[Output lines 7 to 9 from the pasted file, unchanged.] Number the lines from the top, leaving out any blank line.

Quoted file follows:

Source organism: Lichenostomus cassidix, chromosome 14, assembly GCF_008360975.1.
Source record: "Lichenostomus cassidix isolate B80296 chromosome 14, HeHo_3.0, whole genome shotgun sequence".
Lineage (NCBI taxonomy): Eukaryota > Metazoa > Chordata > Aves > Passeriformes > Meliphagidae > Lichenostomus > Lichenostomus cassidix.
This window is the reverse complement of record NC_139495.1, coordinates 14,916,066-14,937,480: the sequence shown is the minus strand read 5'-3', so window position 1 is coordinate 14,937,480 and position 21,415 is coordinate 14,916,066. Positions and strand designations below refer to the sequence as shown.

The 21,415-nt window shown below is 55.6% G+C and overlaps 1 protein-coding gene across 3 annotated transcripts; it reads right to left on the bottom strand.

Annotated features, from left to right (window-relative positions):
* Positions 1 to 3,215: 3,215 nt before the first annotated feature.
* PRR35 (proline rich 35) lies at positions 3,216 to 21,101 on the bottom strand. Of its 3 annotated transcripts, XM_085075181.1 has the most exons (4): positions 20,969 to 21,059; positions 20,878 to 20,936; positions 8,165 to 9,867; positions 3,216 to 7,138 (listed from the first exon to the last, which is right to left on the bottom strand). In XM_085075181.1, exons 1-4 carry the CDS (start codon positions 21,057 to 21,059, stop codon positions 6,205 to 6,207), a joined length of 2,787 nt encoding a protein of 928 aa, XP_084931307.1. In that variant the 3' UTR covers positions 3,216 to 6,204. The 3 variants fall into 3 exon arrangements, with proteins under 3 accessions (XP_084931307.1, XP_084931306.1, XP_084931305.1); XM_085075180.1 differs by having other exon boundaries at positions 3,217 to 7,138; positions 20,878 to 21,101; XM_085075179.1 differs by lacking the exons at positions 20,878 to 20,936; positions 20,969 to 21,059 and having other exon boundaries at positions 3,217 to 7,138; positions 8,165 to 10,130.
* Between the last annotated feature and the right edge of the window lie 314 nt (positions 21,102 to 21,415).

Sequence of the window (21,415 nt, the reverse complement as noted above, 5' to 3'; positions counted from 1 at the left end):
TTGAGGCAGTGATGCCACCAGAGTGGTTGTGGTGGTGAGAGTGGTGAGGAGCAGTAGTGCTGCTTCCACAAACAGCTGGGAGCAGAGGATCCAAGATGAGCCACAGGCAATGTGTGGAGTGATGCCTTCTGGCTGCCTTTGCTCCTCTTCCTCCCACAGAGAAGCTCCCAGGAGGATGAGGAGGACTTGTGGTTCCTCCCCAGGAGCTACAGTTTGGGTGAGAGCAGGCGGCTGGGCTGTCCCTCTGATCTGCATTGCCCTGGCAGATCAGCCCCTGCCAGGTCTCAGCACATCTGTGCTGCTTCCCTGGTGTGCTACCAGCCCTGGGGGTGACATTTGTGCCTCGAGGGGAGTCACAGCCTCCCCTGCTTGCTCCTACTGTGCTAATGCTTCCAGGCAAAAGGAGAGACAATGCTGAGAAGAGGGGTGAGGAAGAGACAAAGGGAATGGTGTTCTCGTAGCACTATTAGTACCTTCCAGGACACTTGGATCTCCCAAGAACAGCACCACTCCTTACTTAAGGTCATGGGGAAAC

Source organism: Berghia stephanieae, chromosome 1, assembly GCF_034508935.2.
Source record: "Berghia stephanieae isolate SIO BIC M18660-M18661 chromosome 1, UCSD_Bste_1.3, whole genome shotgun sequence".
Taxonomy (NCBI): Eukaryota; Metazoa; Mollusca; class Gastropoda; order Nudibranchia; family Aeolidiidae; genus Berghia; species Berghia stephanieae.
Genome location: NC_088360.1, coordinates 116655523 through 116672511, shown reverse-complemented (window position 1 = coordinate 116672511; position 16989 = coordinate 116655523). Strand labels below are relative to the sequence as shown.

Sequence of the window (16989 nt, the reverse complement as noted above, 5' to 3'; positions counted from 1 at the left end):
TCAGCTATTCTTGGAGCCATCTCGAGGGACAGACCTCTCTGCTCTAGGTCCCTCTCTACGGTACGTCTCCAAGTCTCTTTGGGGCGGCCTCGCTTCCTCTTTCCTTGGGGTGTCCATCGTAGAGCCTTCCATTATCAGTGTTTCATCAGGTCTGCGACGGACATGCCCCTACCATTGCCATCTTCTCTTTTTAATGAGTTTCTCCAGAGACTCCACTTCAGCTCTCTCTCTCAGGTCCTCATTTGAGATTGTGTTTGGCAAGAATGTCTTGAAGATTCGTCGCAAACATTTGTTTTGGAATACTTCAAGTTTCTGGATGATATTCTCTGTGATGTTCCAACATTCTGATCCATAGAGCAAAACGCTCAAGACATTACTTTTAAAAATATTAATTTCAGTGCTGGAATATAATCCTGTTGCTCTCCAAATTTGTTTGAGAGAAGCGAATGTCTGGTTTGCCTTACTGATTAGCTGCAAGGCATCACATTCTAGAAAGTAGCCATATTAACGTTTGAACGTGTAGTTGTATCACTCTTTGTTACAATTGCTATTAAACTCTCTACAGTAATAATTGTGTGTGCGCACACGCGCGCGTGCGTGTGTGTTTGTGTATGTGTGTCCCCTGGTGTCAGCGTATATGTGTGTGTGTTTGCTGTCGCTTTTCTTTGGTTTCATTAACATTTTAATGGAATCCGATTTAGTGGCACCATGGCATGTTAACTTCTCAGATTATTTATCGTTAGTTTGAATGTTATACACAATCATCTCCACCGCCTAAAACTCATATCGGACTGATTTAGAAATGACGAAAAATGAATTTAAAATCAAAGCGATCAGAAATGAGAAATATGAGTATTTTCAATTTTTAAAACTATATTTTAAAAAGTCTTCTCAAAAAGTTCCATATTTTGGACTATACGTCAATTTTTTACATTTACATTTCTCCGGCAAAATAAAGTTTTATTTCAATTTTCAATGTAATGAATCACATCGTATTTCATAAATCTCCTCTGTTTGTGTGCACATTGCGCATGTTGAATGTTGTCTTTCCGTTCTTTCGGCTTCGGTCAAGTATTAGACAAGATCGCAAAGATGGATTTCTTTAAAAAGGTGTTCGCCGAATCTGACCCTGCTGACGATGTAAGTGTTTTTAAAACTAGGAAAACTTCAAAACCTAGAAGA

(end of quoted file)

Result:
* Positions 1 to 3,215: 3,215 nt before the first annotated feature.
* PRR35 (proline rich 35) lies at positions 3,216 to 21,101 on the bottom strand. Of its 3 annotated transcripts, XM_085075181.1 has the most exons (4): positions 20,969 to 21,059; positions 20,878 to 20,936; positions 8,165 to 9,867; positions 3,216 to 7,138 (listed from the first exon to the last, which is right to left on the bottom strand). In XM_085075181.1, exons 1-4 carry the CDS (start codon positions 21,057 to 21,059, stop codon positions 6,205 to 6,207), a joined length of 2,787 nt encoding a protein of 928 aa, XP_084931307.1. In that variant the 3' UTR covers positions 3,216 to 6,204. The 3 variants fall into 3 exon arrangements, with proteins under 3 accessions (XP_084931307.1, XP_084931306.1, XP_084931305.1); XM_085075180.1 differs by having other exon boundaries at positions 3,217 to 7,138; positions 20,878 to 21,101; XM_085075179.1 differs by lacking the exons at positions 20,878 to 20,936; positions 20,969 to 21,059 and having other exon boundaries at positions 3,217 to 7,138; positions 8,165 to 10,130.
* Between the last annotated feature and the right edge of the window lie 314 nt (positions 21,102 to 21,415).